- Wikimedia Commons
- Rubble piled up from the 7.1 magnitude earthquake in Christchurch, South Island, New Zealand, April 9, 2010
Friday the 13th is supposed to be spooky, so maybe it was fate that on that day, the Oregon Office of Emergency Management held two training sessions for homeowners, builders and other professionals to learn about seismic retrofitting for detached, single-family, wood-framed dwellings—better known as houses—in case the Big One hits.
But let's back up. This isn't Lincoln City, or even Portland. The presenters weren't telling people to prepare to live for months without water or power. There weren't any horror stories, no comparisons to the 1906 quake in San Francisco that nearly burned the city to ashes.
This was a class taught by BJ Cure, owner of Beaverton's Cascadia Risk Solutions, a company that identifies and minimizes earthquake risk by explaining to people how they can seismically retrofit their homes, and what the greatest vulnerabilities are.
Cure said a lack of anchors, weak cripple walls, split-entry homes, and post and pier foundations are the most common types of problems when talking about seismic retrofitting. In Bend, many houses in Old Bend and the Orchard District were built without anchors and weak cripple walls. What this means in non-builder speak: A concrete foundation is poured along the house's footprint. The framing is then placed atop, but not bolted to the concrete. The space under the house's floor is left open—commonly called a crawl space—where you can access plumbing or other utilities. Cripple walls are short wood stud walls that enclose the crawlspace under the first floor of the home. A weak cripple wall is one that doesn't have plywood attached to it, which reinforces the wall.
During the presentation, Cure showed photographs of houses that had cripple wall failure. They were often slumped over, as if that part of the house was made of warm butter.
"When the cripple wall fails, it's typically a total economic loss," Cure said. "So much utility damage is done, it's cheaper to tear it down."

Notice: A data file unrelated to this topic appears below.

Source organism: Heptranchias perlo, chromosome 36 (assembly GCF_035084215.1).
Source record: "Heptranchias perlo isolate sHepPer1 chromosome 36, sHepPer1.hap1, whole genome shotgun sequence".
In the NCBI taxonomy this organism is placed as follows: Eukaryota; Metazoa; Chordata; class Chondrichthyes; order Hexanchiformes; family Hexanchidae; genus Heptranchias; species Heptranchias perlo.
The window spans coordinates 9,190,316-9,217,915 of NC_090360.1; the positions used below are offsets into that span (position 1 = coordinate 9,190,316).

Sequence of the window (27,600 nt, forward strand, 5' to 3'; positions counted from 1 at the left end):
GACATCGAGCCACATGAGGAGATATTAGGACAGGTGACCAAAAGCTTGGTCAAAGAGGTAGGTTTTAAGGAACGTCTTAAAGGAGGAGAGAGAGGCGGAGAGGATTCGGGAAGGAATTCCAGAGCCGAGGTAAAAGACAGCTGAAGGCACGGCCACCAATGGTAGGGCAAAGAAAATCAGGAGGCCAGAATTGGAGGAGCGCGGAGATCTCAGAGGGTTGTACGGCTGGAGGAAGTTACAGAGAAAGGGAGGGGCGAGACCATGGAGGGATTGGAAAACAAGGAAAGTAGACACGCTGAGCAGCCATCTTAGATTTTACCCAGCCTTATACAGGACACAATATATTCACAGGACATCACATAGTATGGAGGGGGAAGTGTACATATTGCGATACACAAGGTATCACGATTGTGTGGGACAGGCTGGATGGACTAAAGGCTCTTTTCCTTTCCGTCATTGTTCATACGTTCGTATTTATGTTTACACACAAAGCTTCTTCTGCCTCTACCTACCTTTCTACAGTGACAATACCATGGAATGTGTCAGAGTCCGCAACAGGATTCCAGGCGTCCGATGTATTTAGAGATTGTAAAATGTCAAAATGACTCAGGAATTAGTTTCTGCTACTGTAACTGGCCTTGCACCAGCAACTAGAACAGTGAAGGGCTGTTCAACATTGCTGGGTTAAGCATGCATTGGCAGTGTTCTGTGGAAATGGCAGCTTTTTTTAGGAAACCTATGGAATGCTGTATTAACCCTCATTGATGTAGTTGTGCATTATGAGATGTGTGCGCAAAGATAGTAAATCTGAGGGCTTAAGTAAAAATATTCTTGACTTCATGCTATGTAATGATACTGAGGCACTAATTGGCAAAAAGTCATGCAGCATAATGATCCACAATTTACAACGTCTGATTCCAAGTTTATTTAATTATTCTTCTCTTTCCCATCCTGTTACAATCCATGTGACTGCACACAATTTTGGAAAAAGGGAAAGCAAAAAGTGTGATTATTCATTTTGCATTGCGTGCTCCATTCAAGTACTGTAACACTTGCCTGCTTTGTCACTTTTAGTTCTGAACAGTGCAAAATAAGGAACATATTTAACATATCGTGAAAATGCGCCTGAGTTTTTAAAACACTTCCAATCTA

But there's hope. Cure said you can hire a contractor or home inspector to go through the Federal Emergency Management Agency's P-50 assessment form. I own a 1974 ranch near Pilot Butte and have enough construction knowledge that with Cure's help, I did the assessment myself.
The assessment works by deducting points based on faults in your home in the foundation, superstructure framing and configuration, general condition, nonstructural elements, age and size, local site conditions like the slope your home is on and the regional seismic hazard score. My home scored a B on the A to D scale, which means it's a good performer, but seismic retrofits are encouraged. The biggest problems were the lack of anchored framing and the weak cripple wall. Both cost the house about 20 points. The house's regional seismic hazard score was 39 percent. By contrast, homes in Pacific City, for example, are above 80 percent. FEMA recommends homes that score a D on the scale have significant seismic retrofitting done before people reoccupy the home.
Why all the fuss? Well, we live near the Cascadia Subduction Zone, a 600-mile "megathrust" fault that runs from Northern Vancouver Island to Cape Mendocino, Calif., about 70 to 100 miles off the coastline, according to the Pacific Northwest Seismic Network. There are also faults that run through and near Bend. Though many of them are about 750,000 years old, they're still there.
Great Subduction Zone earthquakes are the only ones in the world that can produce quakes greater than 8.5 magnitude, according to PNWSN.
The last known megathrust earthquake was in January 1700, according to OOEM. The pressure building up where the Juan de Fuca Plate is subsiding underneath the North American Plate has scientists predicting there is a 40 percent chance a 9.0-plus magnitude quake will occur in the next 50 years.
To get your home seismically inspected, Cure said you can call a contractor or a home inspector, and they can fill out the P-50 form. With the contractor crunch in Bend, you may have an easier time reaching a home inspector, which most realtors have on speed dial.